Throughout the mid- and late-1990s, writer-director Edgar Wright was one of the darlings of the hip British TV scene, but really made his mark when he directed two seasons of the action-comedy series “Spaced.” International art house audiences championed his wonderfully odd and satirical feature films “Shaun of the Dead” and “Hot Fuzz,” left him with his first flop when he got a little too ambitious on “Scott Pilgrim vs. the World,” then put him back in favor with his comedy-horror-buddy film “The World’s End.” With his new action-packed, music-filled, romantic and funny car chase movie “Baby Driver,” Wright will be taking a couple of steps up the popularity ladder, as it should be enjoyed as much by mainstream audiences as by his avid longtime followers. Wright, 43, spoke about the film while being driven through the streets of Paris on his way to catch a train.
Q: The opening scene of the film has Ansel Elgort practically dancing to the music on his iPod while seated at the wheel of a getaway car, waiting for his partners to rob a bank. It’s an update, a remake actually, of the music video you directed for Mint Royale’s “Blue Song” in 2002. Was that always going to be the opening of “Baby Driver?”
A: I had the idea for “Baby Driver” before I made the Mint Royale video. And in fact, when I did that video I was a bit mad at myself because I felt like I’d potentially squandered the idea for a good movie on this low budget dance video. But that ended up not being the case because maybe three years ago, when I finally started trying to bring “Baby Driver” to the screen, it was actually something that was a help. It was a proven concept thing that I had directed.
Q: This is a real hybrid of genres. Do you feel that mixing together all of the music and action and comedy of “Scott Pilgrim” made doing this film any easier for you?
A: Yeah. But I think in all of my movies up to this one there are elements that have been building toward it. You can trace it from the Queen scene in “Shaun of the Dead” when “Don’t Stop Me Now” was playing during the bar fight. There were certainly some scenes in “Scott Pilgrim” where there was lots of music and action together. And in “The World’s End” some of the fight scenes were choreographed to music. So it’s like the idea of building up to something like this where I really wanted to make a movie where music motivated the whole movie.
Q: It’s very cool that so many of the physical moves made by the characters are synced right to the music. Was the film being choreographed as it was being storyboarded?
A: It’s sort of a combination of things, really. Stage one was writing it and plotting out, on the page, where different things would land during the songs. Then you draw the storyboards and cut them to the songs and see if the timing is all working. Our dance choreographer came in while we were shooting in Atlanta. It was all storyboarded at that point, so then it was a collaboration between the stunt coordinator and the choreographer. I would give them specifics of beats, saying this is happening here, and this is happening there. But then those guys sort of join it all up and give you something that’s fluid, that hits all the beats, and is exciting to watch.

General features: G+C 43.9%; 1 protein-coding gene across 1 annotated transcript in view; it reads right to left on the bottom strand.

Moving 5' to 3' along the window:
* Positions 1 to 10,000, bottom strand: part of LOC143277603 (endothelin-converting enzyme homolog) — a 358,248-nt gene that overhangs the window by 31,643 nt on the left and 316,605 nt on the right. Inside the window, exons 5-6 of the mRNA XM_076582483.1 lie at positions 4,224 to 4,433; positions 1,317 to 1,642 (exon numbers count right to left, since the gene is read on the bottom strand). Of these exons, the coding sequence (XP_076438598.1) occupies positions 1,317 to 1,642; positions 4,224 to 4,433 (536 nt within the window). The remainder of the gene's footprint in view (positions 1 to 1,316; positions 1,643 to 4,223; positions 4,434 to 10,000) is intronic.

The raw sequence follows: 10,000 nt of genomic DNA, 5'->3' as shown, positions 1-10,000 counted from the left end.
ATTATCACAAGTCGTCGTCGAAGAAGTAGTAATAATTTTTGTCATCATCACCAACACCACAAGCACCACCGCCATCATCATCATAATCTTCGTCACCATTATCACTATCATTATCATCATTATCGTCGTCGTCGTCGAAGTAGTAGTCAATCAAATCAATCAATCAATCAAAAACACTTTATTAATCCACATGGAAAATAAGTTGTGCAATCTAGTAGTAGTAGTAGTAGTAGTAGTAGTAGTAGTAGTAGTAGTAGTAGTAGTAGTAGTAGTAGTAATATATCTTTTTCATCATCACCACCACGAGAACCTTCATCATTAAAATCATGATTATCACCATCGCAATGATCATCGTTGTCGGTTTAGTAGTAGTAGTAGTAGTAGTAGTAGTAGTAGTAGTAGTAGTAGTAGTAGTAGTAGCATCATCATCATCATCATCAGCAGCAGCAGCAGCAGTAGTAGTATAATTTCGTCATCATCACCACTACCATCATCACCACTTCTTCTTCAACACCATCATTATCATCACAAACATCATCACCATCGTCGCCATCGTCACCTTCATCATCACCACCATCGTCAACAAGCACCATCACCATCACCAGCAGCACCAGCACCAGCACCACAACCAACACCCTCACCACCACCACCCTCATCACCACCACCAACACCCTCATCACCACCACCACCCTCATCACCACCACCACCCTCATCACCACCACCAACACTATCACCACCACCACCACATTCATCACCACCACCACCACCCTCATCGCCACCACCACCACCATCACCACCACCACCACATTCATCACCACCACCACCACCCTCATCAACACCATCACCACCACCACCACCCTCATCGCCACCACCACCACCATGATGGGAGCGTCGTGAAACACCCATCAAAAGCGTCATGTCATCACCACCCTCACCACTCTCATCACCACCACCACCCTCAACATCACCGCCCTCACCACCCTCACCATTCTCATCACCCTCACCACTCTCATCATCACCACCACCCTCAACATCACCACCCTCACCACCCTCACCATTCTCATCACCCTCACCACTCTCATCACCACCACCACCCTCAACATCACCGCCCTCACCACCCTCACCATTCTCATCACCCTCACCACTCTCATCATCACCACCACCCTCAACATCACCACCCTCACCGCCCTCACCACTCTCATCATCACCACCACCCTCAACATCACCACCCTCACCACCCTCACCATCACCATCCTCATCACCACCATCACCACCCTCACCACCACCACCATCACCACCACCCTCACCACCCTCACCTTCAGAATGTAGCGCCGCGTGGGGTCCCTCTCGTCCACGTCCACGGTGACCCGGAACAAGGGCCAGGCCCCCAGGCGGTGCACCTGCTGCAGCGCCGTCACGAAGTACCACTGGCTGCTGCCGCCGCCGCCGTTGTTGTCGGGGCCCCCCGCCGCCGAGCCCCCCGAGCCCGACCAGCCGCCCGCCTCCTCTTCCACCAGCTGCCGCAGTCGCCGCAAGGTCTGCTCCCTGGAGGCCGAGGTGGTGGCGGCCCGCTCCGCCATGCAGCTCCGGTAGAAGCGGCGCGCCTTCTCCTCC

Q: My favorite line in the film is when Ansel’s character Baby, who is a total music nut, mispronounces the name of a band, calling T. Rex “Trex.”
A: Yeah, that’s such a sweet moment because every man or woman in the audience has done something dumb like that on a date where you’ve said something wrong, and then feel embarrassed and think, “Oh, she knows I’m an idiot!” One person in the studio asked me to cut the line out. I said why, and he said, “Because it makes him look like a dummy.” And I said, “No, it makes him hugely sympathetic. You really feel for him.”
Q: Aside from the amazing ensemble cast of Kevin Spacey, Jon Hamm, Jamie Foxx, and Lily James, you also have some interesting cameos in the film. How did you happen to cast Paul Williams as The Butcher?
A: Well, think about it. It’s set in Atlanta and it features cars. There’s one other movie that’s set in Atlanta and features cars and also features Paul Williams: “Smokey and the Bandit.” He played Little Enos in all three of those movies, and we thought we’d have a little bit of a return to Little Enos.
Q: So, what are you driving these days?
A: I haven’t owned a car since I was 17. I’ve lived in London on and off for more than 20 years, and in London, you just don’t need a car. But I do love driving. When I’m the States I tend to rent cars. I usually rent a Prius, but at the moment I’m driving a Mercedes.
“Baby Driver” opens on June 28.
— Ed Symkus writes about movies for More Content Now.